Wifredo Lam (1902-1982)
Wifredo Lam (1902-1982)
Wifredo Lam (1902-1982)
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Wifredo Lam (1902-1982)

Untitled (Abstract)

Wifredo Lam (1902-1982)
Untitled (Abstract)
signed and dated 'Wifredo Lam, 1937' (lower left); signed and dated again and inscribed 'W Lam 1937 FAIT A PARIS POUR MOI MEME' (on the reverse)
oil on board
20 ¾ x 26 in. (52.7 x 66 cm.)
Painted in 1937
Private collection, Paris.
Anon. sale, Christie's, New York, 22 May 1986, lot 39.
Andy Williams, Missouri (acquired at the above sale); sale, Christie's, New York, 29 May 2013, lot 8.
Acquired at the above sale by the present owner.
Wifredo Lam: Obra sobre paper, exh. cat., Centre Cultural de la Fundació "la Caixa", Barcelona, 1993, p. 90, no. 11 (illustrated in color).
L. Laurin-Lam and E. Lam, Wifredo Lam: Catalogue Raisonné of the Painted Work, 1923-1960, Lausanne, Acatos, 1996, vol. I, p. 239, no. 37.08 (illustrated).
New York, Americas Society and Barcelona, Centre Cultural de la Fundació "la Caixa", Wifredo Lam: A Retrospective of Works on Paper, September 1992-March 1993, no. 8.
Sale room notice
Please note the additional literature and exhibition history for this work.

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Lot Essay

The pioneering Afro-Cuban artist Wifredo Lam set sail from Havana for Spain in 1923 where he would remain for the next fourteen years. His extended sojourn marked the artist's first exposure and experimentation with a spectrum of vanguard possibilities eventually propelling his work into the forefront of modernism by creating a distinct pictorial language firmly entrenched at the crossroads of Europe and the Americas. Indeed Lam's ability to serve as a cultural interlocutor between the European avant-garde and a distinct Afro-Caribbean perspective would expand and renew the possibilities of modernism while simultaneously transforming the relationship between the two continents. Moreover unlike his European counterparts, Lam did not merely appropriate African motifs for their formal or geometric qualities, but rather his unique accomplishment resides in his ability to transmit the context and meaning of his referents in a manner that communicated their ethos and thus transformed and revitalized the language of modernism on a much more profound level. In a revealing quote in which Lam recounts his first encounter with Pablo Picasso, the Spanish artist acknowledges the young artist's unique cultural position:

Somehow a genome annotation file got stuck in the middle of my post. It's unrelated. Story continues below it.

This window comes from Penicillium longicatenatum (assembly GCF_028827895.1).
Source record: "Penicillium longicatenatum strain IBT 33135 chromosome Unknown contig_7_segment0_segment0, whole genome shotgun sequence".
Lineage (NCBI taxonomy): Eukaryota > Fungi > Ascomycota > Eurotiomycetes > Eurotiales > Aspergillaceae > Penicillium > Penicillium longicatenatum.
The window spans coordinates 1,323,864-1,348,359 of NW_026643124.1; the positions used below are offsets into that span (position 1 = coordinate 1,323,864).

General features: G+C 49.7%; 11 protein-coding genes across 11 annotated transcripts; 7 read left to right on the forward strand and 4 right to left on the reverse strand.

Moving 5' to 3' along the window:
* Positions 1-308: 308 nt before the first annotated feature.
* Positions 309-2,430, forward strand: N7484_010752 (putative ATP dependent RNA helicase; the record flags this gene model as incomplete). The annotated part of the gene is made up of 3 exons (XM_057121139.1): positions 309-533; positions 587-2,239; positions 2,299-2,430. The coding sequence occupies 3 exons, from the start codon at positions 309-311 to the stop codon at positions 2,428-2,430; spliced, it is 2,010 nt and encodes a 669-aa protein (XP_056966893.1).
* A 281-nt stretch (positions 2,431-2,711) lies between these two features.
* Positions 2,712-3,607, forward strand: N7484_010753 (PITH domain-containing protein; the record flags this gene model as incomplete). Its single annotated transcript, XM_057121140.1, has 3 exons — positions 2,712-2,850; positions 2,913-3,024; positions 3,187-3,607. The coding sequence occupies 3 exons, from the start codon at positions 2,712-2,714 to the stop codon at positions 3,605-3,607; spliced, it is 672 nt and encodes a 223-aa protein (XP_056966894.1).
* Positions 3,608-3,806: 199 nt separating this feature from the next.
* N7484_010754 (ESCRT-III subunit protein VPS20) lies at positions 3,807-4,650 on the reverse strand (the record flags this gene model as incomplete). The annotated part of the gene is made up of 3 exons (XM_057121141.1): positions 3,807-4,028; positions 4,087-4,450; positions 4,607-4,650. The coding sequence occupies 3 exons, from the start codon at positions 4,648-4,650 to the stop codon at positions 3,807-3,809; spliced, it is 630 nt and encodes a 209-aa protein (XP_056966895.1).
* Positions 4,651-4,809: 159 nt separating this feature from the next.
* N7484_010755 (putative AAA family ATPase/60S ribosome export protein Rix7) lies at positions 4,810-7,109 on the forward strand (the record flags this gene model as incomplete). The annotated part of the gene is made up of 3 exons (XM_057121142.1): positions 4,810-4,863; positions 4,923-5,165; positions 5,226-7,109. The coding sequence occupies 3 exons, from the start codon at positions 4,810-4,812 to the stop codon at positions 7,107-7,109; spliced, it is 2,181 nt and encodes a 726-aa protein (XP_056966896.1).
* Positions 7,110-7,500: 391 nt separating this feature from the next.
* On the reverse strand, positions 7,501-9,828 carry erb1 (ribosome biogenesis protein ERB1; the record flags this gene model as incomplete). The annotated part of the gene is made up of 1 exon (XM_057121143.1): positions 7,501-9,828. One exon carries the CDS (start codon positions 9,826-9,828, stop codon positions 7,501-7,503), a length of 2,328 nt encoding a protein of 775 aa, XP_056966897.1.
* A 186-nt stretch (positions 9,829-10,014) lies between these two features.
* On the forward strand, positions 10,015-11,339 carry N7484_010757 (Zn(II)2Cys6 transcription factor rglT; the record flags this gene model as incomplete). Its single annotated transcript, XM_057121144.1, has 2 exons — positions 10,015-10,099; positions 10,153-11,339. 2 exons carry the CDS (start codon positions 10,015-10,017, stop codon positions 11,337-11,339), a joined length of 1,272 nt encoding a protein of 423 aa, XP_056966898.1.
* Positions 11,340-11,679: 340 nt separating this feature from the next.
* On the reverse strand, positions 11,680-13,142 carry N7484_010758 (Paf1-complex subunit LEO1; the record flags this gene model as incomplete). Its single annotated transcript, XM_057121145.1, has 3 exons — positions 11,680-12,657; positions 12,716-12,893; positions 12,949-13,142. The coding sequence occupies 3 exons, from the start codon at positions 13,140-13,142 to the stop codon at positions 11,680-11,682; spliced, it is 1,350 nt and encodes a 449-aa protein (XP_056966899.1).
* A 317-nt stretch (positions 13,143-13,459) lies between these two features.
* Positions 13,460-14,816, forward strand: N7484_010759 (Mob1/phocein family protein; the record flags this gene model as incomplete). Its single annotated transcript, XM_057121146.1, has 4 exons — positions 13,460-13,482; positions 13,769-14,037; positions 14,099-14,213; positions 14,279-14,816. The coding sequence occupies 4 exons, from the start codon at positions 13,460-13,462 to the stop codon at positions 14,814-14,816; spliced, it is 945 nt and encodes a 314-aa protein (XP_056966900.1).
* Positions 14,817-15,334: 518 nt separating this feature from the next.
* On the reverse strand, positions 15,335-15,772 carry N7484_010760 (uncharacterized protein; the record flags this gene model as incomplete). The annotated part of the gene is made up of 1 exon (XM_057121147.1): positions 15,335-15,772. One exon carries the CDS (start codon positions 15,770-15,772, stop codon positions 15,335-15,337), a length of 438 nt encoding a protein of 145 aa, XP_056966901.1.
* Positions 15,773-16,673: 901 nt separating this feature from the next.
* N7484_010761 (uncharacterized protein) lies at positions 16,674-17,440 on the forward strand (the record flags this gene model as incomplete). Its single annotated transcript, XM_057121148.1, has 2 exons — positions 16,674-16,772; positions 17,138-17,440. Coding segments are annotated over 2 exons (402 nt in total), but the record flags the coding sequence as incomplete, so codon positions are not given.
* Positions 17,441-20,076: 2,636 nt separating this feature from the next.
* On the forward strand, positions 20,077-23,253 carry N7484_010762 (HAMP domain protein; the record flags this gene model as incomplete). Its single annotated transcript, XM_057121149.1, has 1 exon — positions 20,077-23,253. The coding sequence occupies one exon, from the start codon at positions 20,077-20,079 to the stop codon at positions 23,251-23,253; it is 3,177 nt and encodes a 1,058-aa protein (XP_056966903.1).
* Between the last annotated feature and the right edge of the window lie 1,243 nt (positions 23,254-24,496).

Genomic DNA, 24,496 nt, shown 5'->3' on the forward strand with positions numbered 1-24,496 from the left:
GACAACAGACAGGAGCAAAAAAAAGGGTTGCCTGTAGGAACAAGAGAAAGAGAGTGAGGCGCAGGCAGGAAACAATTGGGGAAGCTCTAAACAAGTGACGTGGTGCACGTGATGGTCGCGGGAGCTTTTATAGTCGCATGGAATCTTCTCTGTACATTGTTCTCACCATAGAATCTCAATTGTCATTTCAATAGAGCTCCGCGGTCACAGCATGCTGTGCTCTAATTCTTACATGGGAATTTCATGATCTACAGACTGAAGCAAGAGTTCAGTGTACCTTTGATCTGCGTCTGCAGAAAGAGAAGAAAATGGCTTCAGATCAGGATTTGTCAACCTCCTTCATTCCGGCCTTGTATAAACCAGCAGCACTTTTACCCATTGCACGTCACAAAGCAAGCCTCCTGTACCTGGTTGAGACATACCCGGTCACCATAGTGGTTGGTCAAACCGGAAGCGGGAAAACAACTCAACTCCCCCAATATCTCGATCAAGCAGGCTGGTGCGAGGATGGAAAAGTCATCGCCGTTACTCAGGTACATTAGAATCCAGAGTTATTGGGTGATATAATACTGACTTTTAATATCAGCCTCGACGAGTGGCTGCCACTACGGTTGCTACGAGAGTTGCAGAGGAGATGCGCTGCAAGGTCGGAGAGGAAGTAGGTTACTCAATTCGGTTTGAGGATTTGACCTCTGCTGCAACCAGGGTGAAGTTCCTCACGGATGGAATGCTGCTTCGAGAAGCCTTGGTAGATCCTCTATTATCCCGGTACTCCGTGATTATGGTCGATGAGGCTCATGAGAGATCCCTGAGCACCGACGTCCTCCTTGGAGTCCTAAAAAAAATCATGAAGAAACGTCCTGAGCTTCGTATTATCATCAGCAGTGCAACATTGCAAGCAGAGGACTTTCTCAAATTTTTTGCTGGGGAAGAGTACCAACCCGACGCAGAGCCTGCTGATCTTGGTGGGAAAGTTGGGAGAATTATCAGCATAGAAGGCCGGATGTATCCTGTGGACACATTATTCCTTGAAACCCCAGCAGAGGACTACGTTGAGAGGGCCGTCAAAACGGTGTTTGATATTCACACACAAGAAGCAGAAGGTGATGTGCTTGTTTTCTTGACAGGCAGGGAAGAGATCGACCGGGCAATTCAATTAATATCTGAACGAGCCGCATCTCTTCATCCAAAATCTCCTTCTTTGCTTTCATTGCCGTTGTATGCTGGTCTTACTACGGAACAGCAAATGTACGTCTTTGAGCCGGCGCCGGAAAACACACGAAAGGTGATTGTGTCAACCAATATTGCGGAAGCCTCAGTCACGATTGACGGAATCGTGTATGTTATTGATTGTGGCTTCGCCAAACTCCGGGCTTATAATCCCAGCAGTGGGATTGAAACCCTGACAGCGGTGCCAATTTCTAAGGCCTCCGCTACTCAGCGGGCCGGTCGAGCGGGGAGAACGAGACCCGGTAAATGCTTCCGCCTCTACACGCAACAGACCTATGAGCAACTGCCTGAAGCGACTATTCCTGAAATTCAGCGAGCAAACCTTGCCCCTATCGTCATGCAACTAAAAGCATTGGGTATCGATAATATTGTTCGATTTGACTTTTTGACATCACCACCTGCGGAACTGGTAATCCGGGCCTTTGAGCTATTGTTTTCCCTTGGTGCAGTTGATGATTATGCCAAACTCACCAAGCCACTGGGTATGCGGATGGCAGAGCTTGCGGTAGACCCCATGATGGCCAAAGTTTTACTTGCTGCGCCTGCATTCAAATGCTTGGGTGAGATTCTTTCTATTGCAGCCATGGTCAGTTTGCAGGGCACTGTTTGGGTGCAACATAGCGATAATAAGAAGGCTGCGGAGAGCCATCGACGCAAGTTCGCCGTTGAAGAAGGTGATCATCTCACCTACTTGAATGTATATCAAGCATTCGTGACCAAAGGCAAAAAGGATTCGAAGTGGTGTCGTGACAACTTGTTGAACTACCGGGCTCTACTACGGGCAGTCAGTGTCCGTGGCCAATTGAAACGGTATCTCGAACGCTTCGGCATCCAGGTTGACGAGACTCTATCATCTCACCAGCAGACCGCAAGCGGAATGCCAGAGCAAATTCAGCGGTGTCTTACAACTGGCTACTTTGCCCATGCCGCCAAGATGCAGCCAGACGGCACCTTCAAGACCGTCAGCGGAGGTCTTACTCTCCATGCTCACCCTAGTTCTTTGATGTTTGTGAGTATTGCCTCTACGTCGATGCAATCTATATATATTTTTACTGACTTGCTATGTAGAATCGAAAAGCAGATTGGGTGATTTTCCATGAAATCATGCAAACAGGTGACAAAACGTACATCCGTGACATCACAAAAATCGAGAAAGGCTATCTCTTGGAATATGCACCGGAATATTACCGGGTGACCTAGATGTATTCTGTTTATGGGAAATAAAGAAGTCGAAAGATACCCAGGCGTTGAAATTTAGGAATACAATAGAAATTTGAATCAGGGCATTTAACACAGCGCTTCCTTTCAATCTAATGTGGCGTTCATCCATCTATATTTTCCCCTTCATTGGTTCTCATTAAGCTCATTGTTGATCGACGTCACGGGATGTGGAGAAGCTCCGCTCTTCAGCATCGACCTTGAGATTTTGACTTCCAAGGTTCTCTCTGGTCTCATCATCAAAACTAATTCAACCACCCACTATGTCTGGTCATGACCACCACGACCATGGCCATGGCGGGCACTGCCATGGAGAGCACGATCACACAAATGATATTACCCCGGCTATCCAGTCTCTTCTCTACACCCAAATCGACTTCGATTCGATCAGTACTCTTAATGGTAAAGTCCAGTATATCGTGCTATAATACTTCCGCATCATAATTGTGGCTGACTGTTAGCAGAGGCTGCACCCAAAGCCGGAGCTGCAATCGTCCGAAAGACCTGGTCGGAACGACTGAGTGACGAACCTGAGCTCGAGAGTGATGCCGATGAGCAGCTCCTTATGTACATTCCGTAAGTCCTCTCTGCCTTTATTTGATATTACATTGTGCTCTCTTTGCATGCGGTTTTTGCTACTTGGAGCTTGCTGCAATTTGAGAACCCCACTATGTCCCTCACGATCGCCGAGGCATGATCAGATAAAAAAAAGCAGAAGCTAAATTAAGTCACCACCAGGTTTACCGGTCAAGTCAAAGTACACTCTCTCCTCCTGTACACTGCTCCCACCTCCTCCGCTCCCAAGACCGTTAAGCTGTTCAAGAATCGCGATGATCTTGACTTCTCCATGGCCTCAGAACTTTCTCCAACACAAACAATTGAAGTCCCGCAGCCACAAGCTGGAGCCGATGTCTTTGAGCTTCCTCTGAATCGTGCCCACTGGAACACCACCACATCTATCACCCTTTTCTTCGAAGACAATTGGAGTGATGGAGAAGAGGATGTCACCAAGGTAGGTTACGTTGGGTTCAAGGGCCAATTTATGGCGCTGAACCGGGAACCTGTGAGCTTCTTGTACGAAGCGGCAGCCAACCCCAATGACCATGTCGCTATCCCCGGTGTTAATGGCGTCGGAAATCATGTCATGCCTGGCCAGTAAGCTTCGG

"At 4 in the afternoon I was in front of the door to his studio…After greeting me Picasso led me to a room where there were African sculptures. I was especially attracted to one—a head of a horse…Picasso moved the furniture and the sculpture seemed to be alive. 'What a beautiful sculpture!' he said…and added: 'You should be proud.' 'Why?' I asked. 'Because this sculpture was made by an African and you have African blood'” (quoted in Wifredo Lam and His Contemporaries, 1938-1952, exh. cat., The Studio Museum in Harlem, New York, 1992, p. 19).
Lam's works from the 1930s span a plethora of styles, from realism and abstraction to cubism and surrealism. A sense of excitement and creative abandonment are palatable as Lam freely traversed from one style to another in a seemingly nomadic fashion absorbing the lessons of Matisse, Picasso, Mondrian, and Miró, yet deeply focused on crafting a vocabulary of his own. Executed in 1937 at the brink of the Spanish Civil War and Lam's precipitated departure for Paris in 1938, Untitled (Abstract) demonstrates Lam's outstanding ability to refine and synthesize vanguard ideas and practices into a unique artistic idiom. Interlocking planes, abstract geometric shapes, and highly stylized pictographic forms coexist in a composition that prefigures Lam's subsequent syncretic approach to modernism alongside specific Asian and Afro-Caribbean inspired sources. Here Lam appears to liberate the pictorial space from the constraints of the modernist grid suggesting a more seamless relationship between the physical space and the biomorphic motifs that inhabit that space merging the two in a manner that forecasts his mature work in which space and figures metamorphose into one another suggesting a quintessentially non-Western cosmology rooted in interconnectedness and limitless dimensions.

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